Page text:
Essential Things I’ve Learned From Raising Kids in Japan

Lesson From A Tokyo Mom

By Kirsty Kawano
December 27, 2016
Families

From daily park visits to an accidentally-achieved eye contact at the dining table, raising children in Japan teaches you a thing or two.

Only after we start out on the journey called parenting we do realize how unprepared we are for it. Yet, as we muddle through, along with countless mistakes, we also make great decisions, too. Things that work for some families won’t work for others, but nonetheless, as food for thought, I’d like to share what I consider to be some of the best things my husband and I have achieved through raising our daughters in Tokyo.

Discovered the joy of playing in the park

Before my daughters entered kindergarten, going to the park was how we spent the best part of nearly every day. Our local one had a variety of play equipment: swings, slides, climbing structures, a water-play pond and a catch-ball net. We found frost needles in the soil in winter, gathered acorns in autumn, collected cicada shells in summer and gazed at cherry blossoms in spring. That park taught us a lot. It is said that park play will hone a child’s all-round physical abilities far better than specialized exercise classes will, and indeed my daughters have fared well in that regard.

It is said that park play will hone a child’s all-round physical abilities far better than specialized exercise classes will, and indeed my daughters have fared well in that regard.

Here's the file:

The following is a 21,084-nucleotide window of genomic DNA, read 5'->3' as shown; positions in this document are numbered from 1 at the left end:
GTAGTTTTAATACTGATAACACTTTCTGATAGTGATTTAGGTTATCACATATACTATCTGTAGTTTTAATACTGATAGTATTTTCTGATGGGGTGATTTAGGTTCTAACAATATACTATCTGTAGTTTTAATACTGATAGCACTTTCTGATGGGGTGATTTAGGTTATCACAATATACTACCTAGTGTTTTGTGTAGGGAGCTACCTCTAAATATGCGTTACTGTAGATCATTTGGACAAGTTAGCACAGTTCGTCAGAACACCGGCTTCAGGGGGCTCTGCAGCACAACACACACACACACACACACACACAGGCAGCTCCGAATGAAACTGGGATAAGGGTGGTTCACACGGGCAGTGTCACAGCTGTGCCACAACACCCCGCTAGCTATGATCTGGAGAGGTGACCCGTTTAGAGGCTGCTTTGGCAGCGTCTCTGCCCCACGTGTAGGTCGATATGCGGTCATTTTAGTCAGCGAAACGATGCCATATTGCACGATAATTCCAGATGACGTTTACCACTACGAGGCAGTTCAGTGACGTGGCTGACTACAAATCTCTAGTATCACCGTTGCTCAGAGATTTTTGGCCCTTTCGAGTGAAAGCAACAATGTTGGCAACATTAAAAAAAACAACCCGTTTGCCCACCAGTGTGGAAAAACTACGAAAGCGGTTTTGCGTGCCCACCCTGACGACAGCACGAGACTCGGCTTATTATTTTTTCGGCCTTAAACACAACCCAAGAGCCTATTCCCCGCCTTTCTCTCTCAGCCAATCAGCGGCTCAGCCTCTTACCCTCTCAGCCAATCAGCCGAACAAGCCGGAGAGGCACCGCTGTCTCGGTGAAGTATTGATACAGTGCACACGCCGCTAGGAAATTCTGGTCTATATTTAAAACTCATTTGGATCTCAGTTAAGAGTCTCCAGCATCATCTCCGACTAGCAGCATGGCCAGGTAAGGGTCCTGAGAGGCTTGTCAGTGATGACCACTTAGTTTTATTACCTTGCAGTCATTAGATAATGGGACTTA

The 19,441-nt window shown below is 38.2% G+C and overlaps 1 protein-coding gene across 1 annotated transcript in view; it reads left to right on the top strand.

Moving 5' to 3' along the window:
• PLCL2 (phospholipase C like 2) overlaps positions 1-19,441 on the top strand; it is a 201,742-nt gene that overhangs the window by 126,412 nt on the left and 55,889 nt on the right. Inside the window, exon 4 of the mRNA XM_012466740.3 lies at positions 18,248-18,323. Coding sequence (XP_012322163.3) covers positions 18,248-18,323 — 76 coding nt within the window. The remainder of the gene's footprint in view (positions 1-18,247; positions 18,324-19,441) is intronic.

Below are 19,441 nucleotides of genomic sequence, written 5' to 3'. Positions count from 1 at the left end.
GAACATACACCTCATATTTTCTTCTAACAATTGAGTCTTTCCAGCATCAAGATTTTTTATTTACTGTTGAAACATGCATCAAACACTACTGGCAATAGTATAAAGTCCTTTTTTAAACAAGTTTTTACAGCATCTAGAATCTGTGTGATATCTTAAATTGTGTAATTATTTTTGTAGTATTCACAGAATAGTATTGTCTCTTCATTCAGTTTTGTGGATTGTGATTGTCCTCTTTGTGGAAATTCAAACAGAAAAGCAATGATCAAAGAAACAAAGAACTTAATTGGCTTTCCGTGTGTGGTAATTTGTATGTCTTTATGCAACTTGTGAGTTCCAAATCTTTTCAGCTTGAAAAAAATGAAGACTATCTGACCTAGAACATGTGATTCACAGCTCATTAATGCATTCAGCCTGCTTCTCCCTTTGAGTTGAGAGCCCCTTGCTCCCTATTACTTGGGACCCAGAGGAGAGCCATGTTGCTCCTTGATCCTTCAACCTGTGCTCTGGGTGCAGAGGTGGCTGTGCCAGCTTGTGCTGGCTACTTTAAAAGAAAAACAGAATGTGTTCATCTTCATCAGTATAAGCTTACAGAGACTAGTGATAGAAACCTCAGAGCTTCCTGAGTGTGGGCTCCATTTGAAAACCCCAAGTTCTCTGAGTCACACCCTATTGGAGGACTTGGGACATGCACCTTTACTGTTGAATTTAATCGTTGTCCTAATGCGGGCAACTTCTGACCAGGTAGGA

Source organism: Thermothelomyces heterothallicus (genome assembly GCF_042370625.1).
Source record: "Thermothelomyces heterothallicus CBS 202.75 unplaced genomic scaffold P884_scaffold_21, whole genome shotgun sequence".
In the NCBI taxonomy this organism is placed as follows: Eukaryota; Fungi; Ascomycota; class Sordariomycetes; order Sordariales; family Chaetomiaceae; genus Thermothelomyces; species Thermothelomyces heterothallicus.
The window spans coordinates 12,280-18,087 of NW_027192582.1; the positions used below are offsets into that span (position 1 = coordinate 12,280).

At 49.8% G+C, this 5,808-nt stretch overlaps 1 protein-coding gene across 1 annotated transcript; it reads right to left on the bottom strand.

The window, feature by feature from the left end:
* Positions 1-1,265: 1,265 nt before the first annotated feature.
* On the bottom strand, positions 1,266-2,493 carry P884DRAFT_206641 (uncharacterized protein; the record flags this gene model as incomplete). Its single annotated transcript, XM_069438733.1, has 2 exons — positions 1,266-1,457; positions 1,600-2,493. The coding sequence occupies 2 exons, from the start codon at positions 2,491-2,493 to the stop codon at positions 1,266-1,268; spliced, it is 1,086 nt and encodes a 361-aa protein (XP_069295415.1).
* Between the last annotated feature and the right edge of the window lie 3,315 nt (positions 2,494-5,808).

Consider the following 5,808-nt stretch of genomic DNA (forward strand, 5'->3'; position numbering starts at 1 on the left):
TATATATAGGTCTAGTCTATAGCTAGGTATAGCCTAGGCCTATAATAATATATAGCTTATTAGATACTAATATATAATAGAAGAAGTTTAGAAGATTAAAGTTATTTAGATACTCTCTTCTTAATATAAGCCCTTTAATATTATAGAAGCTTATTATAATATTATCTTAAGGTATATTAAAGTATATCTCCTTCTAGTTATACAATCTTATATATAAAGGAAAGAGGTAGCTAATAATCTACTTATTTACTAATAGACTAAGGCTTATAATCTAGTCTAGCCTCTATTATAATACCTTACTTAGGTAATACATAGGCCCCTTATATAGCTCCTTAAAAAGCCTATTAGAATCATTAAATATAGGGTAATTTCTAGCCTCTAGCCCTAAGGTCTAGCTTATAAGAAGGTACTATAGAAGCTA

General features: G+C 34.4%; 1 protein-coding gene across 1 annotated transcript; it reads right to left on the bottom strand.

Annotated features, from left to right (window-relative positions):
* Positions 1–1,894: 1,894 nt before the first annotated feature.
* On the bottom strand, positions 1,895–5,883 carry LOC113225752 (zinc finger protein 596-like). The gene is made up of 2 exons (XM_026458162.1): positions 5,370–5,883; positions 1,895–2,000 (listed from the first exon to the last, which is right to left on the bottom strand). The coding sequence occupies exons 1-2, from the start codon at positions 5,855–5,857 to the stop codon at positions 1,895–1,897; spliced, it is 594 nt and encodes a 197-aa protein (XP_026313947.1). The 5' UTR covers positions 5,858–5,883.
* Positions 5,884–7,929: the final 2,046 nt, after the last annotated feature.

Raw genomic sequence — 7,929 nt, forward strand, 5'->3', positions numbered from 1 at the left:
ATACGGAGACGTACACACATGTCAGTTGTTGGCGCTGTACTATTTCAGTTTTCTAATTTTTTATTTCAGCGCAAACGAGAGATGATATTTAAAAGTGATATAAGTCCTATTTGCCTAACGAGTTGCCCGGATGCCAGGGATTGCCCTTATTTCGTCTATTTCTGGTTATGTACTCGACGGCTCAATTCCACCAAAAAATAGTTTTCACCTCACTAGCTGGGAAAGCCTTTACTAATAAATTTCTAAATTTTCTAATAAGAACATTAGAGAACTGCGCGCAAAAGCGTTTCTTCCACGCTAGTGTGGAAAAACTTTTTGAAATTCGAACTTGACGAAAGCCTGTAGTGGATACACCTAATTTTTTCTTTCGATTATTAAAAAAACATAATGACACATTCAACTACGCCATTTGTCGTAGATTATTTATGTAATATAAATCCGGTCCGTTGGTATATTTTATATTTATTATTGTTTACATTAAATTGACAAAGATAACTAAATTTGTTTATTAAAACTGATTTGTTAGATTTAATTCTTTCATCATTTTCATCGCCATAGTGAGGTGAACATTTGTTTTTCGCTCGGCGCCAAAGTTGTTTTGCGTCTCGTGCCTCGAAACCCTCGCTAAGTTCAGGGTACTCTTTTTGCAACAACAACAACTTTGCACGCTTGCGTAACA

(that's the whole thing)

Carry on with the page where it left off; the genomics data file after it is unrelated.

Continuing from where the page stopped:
One of my most inspired parenting tactics was born at that park. For a couple of days in a row I had had trouble getting my preschooler daughter to head home. I had the bright idea of looking at the situation from her perspective. To her it looked like I was suddenly saying, “right, stop playing – we’re going home, NOW!” So the next day, ten minutes before leaving I held up both my hands and all my fingers and told her, “We’ll leave in ten minutes.” I kept an eye on my watch and five minutes later held up one hand and said, “We’ll leave in five minutes.” Five minutes after that we happily headed home.

Rediscovered the importance of greetings

Since I stand out in a crowd here about a mile more than Japanese do, I one day wondered whether I was unconsciously snubbing people who remembered me, but who I couldn’t quite put my finger on. So I decided I should be liberal with my greetings. If I greeted someone I didn’t know, basic etiquette required them to answer anyway, so the plan was failsafe. My daughters naturally grew up mimicking my approach and that tactic got us acquainted with neighbors, locals, shopkeepers, park-goers and has helped make us feel that we are part of our local community. It has also given my daughters confidence and great social skills. It is also reassuring for me to know that there are many people around town who are looking out for my girls.

Established eye contact on daily basis